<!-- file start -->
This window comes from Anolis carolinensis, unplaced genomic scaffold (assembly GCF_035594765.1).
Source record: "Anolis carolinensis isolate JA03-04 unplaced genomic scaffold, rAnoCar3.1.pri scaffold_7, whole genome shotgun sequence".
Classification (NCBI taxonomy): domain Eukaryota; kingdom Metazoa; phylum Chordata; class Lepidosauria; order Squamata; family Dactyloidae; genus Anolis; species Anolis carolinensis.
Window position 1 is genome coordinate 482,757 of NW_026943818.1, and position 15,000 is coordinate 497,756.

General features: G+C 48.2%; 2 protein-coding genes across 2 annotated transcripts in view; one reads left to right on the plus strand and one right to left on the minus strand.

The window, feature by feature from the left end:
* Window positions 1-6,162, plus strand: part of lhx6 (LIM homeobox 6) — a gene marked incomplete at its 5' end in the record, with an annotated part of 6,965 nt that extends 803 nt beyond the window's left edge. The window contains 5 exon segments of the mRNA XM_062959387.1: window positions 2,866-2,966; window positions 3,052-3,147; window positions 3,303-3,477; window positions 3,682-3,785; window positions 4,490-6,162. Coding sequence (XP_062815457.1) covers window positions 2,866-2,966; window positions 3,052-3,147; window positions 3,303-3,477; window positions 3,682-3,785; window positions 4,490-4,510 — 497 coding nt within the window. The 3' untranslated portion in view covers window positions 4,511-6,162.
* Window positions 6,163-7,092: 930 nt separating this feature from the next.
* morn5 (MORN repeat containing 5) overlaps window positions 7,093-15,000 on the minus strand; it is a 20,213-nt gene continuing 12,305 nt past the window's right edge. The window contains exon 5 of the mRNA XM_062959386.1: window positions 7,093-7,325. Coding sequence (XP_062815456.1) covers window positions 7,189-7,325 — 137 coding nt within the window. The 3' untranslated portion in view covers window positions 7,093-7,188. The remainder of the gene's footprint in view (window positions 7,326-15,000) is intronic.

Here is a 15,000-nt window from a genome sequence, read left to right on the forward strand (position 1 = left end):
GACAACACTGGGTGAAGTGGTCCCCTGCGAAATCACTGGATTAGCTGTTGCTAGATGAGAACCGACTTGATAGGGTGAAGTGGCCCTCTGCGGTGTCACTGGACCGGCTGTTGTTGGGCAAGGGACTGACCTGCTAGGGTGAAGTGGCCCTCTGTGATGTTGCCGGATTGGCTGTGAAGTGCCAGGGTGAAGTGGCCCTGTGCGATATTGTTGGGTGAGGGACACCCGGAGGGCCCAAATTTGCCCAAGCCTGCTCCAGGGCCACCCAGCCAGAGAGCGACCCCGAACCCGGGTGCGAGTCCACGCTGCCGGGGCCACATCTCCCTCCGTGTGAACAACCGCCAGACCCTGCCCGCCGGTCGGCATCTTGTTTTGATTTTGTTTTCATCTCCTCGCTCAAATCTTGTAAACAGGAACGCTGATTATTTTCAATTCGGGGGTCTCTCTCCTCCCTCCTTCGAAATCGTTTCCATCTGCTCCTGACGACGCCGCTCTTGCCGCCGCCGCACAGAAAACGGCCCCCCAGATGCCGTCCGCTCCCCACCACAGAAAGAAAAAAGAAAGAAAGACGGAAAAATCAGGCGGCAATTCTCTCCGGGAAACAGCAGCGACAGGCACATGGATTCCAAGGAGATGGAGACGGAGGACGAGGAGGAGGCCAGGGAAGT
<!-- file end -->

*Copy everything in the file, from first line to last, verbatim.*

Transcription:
This window comes from Anolis carolinensis, unplaced genomic scaffold (assembly GCF_035594765.1).
Source record: "Anolis carolinensis isolate JA03-04 unplaced genomic scaffold, rAnoCar3.1.pri scaffold_7, whole genome shotgun sequence".
Classification (NCBI taxonomy): domain Eukaryota; kingdom Metazoa; phylum Chordata; class Lepidosauria; order Squamata; family Dactyloidae; genus Anolis; species Anolis carolinensis.
Window position 1 is genome coordinate 482,757 of NW_026943818.1, and position 15,000 is coordinate 497,756.

General features: G+C 48.2%; 2 protein-coding genes across 2 annotated transcripts in view; one reads left to right on the plus strand and one right to left on the minus strand.

The window, feature by feature from the left end:
* Window positions 1-6,162, plus strand: part of lhx6 (LIM homeobox 6) — a gene marked incomplete at its 5' end in the record, with an annotated part of 6,965 nt that extends 803 nt beyond the window's left edge. The window contains 5 exon segments of the mRNA XM_062959387.1: window positions 2,866-2,966; window positions 3,052-3,147; window positions 3,303-3,477; window positions 3,682-3,785; window positions 4,490-6,162. Coding sequence (XP_062815457.1) covers window positions 2,866-2,966; window positions 3,052-3,147; window positions 3,303-3,477; window positions 3,682-3,785; window positions 4,490-4,510 — 497 coding nt within the window. The 3' untranslated portion in view covers window positions 4,511-6,162.
* Window positions 6,163-7,092: 930 nt separating this feature from the next.
* morn5 (MORN repeat containing 5) overlaps window positions 7,093-15,000 on the minus strand; it is a 20,213-nt gene continuing 12,305 nt past the window's right edge. The window contains exon 5 of the mRNA XM_062959386.1: window positions 7,093-7,325. Coding sequence (XP_062815456.1) covers window positions 7,189-7,325 — 137 coding nt within the window. The 3' untranslated portion in view covers window positions 7,093-7,188. The remainder of the gene's footprint in view (window positions 7,326-15,000) is intronic.

Here is a 15,000-nt window from a genome sequence, read left to right on the forward strand (position 1 = left end):
GACAACACTGGGTGAAGTGGTCCCCTGCGAAATCACTGGATTAGCTGTTGCTAGATGAGAACCGACTTGATAGGGTGAAGTGGCCCTCTGCGGTGTCACTGGACCGGCTGTTGTTGGGCAAGGGACTGACCTGCTAGGGTGAAGTGGCCCTCTGTGATGTTGCCGGATTGGCTGTGAAGTGCCAGGGTGAAGTGGCCCTGTGCGATATTGTTGGGTGAGGGACACCCGGAGGGCCCAAATTTGCCCAAGCCTGCTCCAGGGCCACCCAGCCAGAGAGCGACCCCGAACCCGGGTGCGAGTCCACGCTGCCGGGGCCACATCTCCCTCCGTGTGAACAACCGCCAGACCCTGCCCGCCGGTCGGCATCTTGTTTTGATTTTGTTTTCATCTCCTCGCTCAAATCTTGTAAACAGGAACGCTGATTATTTTCAATTCGGGGGTCTCTCTCCTCCCTCCTTCGAAATCGTTTCCATCTGCTCCTGACGACGCCGCTCTTGCCGCCGCCGCACAGAAAACGGCCCCCCAGATGCCGTCCGCTCCCCACCACAGAAAGAAAAAAGAAAGAAAGACGGAAAAATCAGGCGGCAATTCTCTCCGGGAAACAGCAGCGACAGGCACATGGATTCCAAGGAGATGGAGACGGAGGACGAGGAGGAGGCCAGGGAAGT